The 42in flat-screen televisions and free Wifi are all part of the big-scale experience here, but it’s the quirky additions that lend Mountain Bear Lodge its charm. Aiming for a look that combined North American with Scandinavian style, Ian consulted the wife of the timber supplier during his visit to Canada.

“She collected a hoard of memorabilia for us,” says Ian. Amongst the most interesting pieces are early black-and-white pictures of Canadian Indians, as well as the rucksacks of the Old Canadian Mounted Police and “vintage” ski poles. Ian’s partner Myra made curtains using traditionally warming fabrics, while wall-mounted reindeer hides are a snug finishing touch.

Now approaching retirement, Ian has decided to sell Mountain Bear Lodge, and he’s keen to do so as a going concern. He’s been heartened over the years to find his dream space so popular with guests – often being made up of large family groups of three generations. It’s testament to the massive amount of effort that went into researching and building this mammoth log house.

Cold comfort

Whisky stones £14.95

Gulp (www.gulpfood.com)

The lodge is the ideal spot for sipping whisky in front of the fire. These granite cubes keep your tipple cold without watering it down.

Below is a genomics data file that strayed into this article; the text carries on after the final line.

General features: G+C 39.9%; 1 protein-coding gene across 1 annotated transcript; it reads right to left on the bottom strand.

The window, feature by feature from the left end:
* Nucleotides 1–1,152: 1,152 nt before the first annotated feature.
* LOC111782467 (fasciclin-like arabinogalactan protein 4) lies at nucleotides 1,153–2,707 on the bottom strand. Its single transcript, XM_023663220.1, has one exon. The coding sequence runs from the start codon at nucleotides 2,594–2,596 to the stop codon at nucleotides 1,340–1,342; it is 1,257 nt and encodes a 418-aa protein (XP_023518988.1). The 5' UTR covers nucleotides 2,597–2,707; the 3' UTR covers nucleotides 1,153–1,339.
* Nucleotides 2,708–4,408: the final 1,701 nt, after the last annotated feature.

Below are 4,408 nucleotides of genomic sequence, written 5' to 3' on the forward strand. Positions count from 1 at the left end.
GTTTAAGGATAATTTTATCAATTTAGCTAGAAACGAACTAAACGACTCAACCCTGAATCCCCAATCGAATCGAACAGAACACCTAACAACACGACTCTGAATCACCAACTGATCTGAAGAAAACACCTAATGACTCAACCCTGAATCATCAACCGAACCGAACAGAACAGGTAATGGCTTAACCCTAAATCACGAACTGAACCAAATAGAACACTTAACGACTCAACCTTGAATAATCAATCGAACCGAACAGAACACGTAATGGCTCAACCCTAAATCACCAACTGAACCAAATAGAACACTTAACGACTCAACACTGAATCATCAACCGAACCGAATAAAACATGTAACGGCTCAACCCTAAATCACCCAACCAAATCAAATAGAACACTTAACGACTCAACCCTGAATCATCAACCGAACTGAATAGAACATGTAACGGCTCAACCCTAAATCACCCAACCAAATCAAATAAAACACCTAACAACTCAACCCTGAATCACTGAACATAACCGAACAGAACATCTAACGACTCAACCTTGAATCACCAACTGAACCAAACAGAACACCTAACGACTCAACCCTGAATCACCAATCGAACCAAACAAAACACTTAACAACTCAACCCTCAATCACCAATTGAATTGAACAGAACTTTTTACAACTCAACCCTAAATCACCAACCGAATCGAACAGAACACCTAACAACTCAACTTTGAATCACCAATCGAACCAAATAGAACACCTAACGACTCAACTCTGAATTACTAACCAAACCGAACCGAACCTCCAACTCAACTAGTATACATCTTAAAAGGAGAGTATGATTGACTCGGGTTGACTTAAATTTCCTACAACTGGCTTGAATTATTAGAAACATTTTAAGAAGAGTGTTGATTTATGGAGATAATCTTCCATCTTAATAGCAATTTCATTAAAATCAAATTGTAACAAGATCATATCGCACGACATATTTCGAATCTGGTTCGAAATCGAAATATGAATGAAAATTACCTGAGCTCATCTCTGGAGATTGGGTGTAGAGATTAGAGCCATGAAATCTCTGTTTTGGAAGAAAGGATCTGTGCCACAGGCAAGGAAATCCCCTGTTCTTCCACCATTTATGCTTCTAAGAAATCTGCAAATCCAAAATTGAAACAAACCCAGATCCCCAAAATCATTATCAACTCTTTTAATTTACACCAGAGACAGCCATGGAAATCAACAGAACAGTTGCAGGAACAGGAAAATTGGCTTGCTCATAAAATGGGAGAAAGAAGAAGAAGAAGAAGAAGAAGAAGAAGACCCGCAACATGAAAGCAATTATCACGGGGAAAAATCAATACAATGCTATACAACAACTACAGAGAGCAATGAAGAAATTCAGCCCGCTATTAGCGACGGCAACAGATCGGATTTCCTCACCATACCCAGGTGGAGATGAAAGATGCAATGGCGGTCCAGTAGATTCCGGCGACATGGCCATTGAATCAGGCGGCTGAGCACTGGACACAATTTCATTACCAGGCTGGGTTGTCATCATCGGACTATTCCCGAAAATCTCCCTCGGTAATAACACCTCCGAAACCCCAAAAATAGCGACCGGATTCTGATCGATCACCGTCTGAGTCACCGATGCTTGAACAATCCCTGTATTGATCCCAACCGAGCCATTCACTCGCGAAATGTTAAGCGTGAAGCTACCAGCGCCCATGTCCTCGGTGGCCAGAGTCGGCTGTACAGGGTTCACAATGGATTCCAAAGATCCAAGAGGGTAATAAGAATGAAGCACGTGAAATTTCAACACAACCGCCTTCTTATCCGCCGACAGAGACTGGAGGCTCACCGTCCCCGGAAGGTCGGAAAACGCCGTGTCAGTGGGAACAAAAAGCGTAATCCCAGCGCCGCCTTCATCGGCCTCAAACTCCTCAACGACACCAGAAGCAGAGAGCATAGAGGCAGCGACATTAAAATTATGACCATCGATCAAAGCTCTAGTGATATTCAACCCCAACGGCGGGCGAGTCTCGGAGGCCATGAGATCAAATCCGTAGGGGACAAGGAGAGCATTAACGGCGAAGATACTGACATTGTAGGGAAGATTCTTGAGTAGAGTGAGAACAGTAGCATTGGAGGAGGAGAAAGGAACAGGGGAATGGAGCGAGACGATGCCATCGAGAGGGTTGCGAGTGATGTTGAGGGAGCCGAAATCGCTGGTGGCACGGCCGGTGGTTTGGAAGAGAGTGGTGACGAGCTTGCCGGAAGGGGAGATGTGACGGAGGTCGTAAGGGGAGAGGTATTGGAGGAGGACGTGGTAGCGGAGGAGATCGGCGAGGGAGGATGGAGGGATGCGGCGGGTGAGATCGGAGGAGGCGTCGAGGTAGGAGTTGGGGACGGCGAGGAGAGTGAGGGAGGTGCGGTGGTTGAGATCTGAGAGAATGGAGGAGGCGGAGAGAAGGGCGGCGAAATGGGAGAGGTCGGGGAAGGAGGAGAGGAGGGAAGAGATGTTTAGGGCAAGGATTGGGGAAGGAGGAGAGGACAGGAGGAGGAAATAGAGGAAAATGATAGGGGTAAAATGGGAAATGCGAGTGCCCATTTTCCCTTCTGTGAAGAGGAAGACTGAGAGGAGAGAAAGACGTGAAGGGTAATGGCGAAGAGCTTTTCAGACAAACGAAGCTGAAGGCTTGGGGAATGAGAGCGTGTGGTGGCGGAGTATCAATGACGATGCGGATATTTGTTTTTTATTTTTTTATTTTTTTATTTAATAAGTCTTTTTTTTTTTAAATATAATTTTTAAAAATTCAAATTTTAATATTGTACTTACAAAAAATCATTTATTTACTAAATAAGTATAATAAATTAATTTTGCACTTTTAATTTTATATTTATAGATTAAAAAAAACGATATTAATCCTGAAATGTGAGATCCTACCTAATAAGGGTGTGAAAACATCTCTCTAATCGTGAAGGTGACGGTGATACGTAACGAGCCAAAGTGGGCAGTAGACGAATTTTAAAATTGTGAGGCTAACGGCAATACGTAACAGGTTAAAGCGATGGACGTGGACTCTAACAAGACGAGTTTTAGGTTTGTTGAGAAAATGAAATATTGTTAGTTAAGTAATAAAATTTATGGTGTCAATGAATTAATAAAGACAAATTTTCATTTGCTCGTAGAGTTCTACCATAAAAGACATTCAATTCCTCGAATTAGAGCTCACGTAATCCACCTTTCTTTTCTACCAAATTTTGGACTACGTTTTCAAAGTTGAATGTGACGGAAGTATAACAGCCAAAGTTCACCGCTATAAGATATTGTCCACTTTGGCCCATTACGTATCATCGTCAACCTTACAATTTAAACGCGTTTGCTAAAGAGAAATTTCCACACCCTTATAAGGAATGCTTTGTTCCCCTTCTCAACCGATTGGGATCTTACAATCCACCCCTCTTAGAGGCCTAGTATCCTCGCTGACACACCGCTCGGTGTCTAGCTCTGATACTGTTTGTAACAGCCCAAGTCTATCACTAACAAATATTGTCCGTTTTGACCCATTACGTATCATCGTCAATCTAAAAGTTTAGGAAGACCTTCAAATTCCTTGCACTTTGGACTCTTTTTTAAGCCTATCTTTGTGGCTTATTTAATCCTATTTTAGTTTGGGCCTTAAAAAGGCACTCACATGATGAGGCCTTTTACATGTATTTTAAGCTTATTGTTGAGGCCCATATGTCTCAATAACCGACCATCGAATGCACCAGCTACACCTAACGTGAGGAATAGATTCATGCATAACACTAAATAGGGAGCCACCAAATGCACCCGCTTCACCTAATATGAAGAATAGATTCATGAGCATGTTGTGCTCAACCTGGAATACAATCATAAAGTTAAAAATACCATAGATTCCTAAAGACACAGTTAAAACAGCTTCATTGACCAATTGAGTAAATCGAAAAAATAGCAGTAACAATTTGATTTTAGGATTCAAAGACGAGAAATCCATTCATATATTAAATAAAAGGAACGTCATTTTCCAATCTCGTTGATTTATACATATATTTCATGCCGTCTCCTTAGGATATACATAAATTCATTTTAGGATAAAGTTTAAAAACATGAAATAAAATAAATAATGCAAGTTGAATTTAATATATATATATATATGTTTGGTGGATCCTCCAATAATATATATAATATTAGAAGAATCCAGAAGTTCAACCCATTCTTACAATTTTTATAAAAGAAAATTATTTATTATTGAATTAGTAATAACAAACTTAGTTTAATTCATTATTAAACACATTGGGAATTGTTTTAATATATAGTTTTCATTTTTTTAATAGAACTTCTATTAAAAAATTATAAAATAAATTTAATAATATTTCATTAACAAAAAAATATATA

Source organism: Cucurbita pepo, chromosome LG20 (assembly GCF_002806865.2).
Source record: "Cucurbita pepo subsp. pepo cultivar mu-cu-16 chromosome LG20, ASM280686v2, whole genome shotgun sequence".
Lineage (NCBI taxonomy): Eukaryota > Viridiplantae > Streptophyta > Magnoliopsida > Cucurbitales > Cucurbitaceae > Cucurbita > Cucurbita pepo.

Out of the woods

Rustic square log stool £90

Alexander & Pearl (www.alexanderandpearl.co.uk)

This stool is perfect 
for the lazy 
lumberjack, who likes to imagine that they 
chop logs in the 
great wilderness 
before knocking 
furniture together 
with the offcuts.

The new black

Abbey sofa £1599

Marks & Spencer (www.marksandspencer.com)

Not sure about you, but we find black leather sofas a bit too Playboy Mansion-esque. Choose chocolate brown instead, like this smart Markies number.

Twice
as soft

Double 
sheepskin rug £159

Very (www.very.co.uk)

Apparently, a fluffy double rug like this is not created from the fleece of Siamese twin sheep (it’s simply two skins stitched together).

Bear faced chic

Digital bear print £12

Red Door Gallery (www.edinburghart.com)

This limited-edition 
digital print is by 
Edinburgh-based artist Emily Hogarth. It features a bear sniffing 
at the first flakes of snow

Mountain Bear Lodge, tel: 01479 812266, www.greatnorthlodges.co.uk;

for sales enquiries (offers over £900,000) www.struttandparker.com